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Boeing Responds to Machinists Union Criticism of Boeing – China Aircraft Maintenance Deal

The Boeing Company expressed disappointment with a statement issued today by the International Association of Machinists and Aerospace Workers (IAM/AW) that criticized an aircraft maintenance and modification venture with China-based Taikoo (Xiamen) Aircraft Engineering Co. Ltd., or TAECO, announced yesterday.

“We are obviously quite disappointed with the union statement because, in fact, we did discuss this with union leadership at local and national levels and provided advance notice of our TAECO venture plans,” said Larry Clarkson, president of Boeing Enterprises, the organization responsible for finalizing the agreement. “We obviously don’t agree with the rhetoric of this statement either; we think quite strongly that we are creating jobs for our Boeing employees here in the United States, particularly in Wichita. Additionally, we believe the growing market for new airplanes in China will create even more U.S. jobs, as it has for the last several years.”

In its release, the IAM/AW stated Boeing failed to provide the union with advance notice of its intentions to enter into an agreement with TAECO as required by the labor agreement negotiated in 1995. The union furthermore accused the company of acting in contradiction to the cooperative relationship Boeing is seeking to strengthen with the unions representing Boeing employees.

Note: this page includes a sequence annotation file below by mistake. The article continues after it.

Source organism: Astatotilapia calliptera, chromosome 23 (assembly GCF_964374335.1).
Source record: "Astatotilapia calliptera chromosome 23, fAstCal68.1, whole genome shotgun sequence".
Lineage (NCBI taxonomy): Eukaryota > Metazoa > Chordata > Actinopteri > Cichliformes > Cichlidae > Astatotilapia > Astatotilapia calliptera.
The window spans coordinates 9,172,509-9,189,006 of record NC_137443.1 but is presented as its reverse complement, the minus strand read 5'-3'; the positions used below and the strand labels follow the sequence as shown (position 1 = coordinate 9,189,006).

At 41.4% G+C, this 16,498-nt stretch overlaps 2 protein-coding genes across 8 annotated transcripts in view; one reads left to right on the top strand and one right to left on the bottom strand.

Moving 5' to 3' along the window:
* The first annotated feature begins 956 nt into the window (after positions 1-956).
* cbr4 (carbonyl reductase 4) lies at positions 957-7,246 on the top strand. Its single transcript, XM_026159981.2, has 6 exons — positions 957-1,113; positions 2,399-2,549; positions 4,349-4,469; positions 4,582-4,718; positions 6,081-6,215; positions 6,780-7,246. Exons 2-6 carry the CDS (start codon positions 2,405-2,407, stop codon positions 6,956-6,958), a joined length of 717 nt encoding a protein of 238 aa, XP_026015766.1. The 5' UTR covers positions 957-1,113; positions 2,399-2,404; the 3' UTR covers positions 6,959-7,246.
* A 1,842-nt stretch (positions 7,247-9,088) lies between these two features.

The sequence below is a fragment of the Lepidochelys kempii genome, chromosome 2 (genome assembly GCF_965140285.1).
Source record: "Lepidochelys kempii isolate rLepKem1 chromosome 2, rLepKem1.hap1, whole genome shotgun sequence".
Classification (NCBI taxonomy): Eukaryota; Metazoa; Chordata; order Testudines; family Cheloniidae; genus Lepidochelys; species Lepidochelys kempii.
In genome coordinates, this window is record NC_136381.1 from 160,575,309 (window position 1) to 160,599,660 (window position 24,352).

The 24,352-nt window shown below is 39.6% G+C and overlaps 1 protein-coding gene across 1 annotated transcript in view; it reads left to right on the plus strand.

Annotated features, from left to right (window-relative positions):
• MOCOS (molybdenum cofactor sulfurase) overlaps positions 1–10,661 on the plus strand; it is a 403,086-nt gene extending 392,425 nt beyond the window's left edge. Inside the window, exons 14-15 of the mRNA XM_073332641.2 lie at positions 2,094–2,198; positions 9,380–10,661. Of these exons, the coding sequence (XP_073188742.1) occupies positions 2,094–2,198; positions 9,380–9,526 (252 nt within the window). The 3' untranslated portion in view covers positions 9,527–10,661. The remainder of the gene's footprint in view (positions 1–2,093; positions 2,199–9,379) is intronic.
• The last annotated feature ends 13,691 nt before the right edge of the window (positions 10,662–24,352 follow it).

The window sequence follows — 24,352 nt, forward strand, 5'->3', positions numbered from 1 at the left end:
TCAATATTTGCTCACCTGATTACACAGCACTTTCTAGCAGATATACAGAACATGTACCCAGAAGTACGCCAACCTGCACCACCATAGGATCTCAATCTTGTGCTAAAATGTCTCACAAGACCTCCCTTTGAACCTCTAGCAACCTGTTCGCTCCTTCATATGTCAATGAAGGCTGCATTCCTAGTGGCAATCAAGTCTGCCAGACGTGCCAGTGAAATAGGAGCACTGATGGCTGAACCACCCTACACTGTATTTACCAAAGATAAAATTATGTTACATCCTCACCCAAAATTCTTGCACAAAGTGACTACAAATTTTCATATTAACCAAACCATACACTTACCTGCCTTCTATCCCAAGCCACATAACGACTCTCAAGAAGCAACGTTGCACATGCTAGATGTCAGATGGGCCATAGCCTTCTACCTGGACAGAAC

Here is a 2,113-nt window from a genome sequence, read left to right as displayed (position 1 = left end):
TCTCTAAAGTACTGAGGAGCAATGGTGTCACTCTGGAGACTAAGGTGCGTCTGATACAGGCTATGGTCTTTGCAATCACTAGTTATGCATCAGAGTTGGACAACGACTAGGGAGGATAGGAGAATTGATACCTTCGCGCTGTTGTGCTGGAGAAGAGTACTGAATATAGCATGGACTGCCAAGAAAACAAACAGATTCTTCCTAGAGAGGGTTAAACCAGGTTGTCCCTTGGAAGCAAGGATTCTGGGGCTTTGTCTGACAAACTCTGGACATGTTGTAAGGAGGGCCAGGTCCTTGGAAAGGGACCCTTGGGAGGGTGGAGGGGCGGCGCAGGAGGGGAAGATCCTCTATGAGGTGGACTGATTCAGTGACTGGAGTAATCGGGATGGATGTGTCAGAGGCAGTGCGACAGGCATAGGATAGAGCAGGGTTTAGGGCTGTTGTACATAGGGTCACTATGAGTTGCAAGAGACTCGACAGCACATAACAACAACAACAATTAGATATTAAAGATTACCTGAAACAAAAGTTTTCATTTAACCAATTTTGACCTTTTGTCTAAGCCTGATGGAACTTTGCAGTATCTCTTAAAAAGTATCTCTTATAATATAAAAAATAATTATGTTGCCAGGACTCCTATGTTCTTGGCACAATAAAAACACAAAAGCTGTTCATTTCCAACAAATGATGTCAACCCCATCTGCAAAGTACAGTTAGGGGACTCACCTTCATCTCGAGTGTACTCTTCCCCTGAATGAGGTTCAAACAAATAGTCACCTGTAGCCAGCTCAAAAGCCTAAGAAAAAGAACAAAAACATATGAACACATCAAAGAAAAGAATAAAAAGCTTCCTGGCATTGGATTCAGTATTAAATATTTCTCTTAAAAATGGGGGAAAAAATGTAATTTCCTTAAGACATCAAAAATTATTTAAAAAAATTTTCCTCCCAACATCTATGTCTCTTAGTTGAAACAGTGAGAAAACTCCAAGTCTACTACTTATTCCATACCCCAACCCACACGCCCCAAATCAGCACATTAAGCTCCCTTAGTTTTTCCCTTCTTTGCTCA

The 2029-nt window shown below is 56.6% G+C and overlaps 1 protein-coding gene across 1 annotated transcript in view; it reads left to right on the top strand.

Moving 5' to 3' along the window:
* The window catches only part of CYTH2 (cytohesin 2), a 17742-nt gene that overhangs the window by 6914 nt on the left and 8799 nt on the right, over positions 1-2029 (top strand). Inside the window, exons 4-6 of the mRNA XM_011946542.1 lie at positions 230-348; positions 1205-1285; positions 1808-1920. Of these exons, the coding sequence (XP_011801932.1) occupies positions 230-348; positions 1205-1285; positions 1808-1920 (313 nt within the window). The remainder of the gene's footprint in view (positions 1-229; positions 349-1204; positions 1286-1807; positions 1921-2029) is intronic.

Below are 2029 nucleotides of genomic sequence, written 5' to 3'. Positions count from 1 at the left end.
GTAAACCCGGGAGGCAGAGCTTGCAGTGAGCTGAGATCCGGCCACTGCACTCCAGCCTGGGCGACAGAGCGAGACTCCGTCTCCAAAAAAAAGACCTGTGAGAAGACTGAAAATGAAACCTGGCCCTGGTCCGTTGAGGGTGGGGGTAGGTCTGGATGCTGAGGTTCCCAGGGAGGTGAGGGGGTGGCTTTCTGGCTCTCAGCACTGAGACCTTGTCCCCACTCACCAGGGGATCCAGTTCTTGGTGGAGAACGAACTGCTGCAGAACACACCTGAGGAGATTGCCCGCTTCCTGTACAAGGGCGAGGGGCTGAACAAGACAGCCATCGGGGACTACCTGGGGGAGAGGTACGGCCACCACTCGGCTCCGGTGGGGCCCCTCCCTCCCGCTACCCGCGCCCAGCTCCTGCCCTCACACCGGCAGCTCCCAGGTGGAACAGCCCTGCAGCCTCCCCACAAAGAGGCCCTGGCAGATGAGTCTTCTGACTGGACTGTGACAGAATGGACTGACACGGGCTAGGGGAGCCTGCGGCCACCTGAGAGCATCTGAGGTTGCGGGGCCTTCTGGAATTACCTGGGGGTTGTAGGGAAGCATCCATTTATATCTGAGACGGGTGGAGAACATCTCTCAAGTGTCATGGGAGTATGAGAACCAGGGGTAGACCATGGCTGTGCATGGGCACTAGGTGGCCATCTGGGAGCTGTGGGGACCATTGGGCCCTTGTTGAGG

In fact, Boeing did inform local and national union leaders on Aug. 8 about the announcement issued yesterday afternoon.

Language in the labor contract with the IAM/AW states Boeing is required to give the union 90-day advance notice if subcontracting of work would eliminate 50 or more bargaining-unit jobs. In this case, however, the venture with TAECO involves additional work to Boeing and no existing bargaining-unit positions in Wichita would be eliminated.

For each modification performed at the Asian operation, Wichita employees will design and build the conversion kit, supervise the installation and ensure it meets the stringent criteria required of all airplane mod work.

In the past 19 months Boeing has hired more than 32,000 employees above and beyond those added through recent acquisitions and mergers.

“We would encourage anyone to visit TAECO because the impression given in the union statement about working conditions there is quite contrary to the fact,” Clarkson said. “TAECO is a fine, fully certified facility, with world-class airline partners, including Cathay Pacific Airways, Japan Airlines and Singapore Airlines. TAECO is a good example of how companies working in China today are helping to raise the standard of living for workers in China.”

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